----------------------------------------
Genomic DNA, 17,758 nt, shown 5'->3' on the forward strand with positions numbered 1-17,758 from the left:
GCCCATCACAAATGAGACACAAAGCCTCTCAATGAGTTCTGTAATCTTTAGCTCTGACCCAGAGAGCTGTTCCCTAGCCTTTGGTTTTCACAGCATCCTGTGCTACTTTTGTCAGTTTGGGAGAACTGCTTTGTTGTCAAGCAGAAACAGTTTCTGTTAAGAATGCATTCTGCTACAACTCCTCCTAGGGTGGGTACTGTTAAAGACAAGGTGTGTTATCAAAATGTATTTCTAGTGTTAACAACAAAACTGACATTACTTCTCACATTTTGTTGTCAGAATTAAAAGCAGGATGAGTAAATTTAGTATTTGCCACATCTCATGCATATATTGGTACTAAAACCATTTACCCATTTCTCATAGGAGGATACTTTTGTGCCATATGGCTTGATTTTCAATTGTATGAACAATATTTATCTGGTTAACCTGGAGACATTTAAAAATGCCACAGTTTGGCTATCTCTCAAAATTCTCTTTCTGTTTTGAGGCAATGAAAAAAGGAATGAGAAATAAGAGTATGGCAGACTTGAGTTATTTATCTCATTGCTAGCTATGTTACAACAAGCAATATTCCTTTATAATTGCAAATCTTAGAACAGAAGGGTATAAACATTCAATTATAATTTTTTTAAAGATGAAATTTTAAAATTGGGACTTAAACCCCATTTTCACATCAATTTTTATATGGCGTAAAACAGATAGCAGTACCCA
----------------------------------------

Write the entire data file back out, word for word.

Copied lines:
Genomic DNA, 17,758 nt, shown 5'->3' on the forward strand with positions numbered 1-17,758 from the left:
GCCCATCACAAATGAGACACAAAGCCTCTCAATGAGTTCTGTAATCTTTAGCTCTGACCCAGAGAGCTGTTCCCTAGCCTTTGGTTTTCACAGCATCCTGTGCTACTTTTGTCAGTTTGGGAGAACTGCTTTGTTGTCAAGCAGAAACAGTTTCTGTTAAGAATGCATTCTGCTACAACTCCTCCTAGGGTGGGTACTGTTAAAGACAAGGTGTGTTATCAAAATGTATTTCTAGTGTTAACAACAAAACTGACATTACTTCTCACATTTTGTTGTCAGAATTAAAAGCAGGATGAGTAAATTTAGTATTTGCCACATCTCATGCATATATTGGTACTAAAACCATTTACCCATTTCTCATAGGAGGATACTTTTGTGCCATATGGCTTGATTTTCAATTGTATGAACAATATTTATCTGGTTAACCTGGAGACATTTAAAAATGCCACAGTTTGGCTATCTCTCAAAATTCTCTTTCTGTTTTGAGGCAATGAAAAAAGGAATGAGAAATAAGAGTATGGCAGACTTGAGTTATTTATCTCATTGCTAGCTATGTTACAACAAGCAATATTCCTTTATAATTGCAAATCTTAGAACAGAAGGGTATAAACATTCAATTATAATTTTTTTAAAGATGAAATTTTAAAATTGGGACTTAAACCCCATTTTCACATCAATTTTTATATGGCGTAAAACAGATAGCAGTACCCA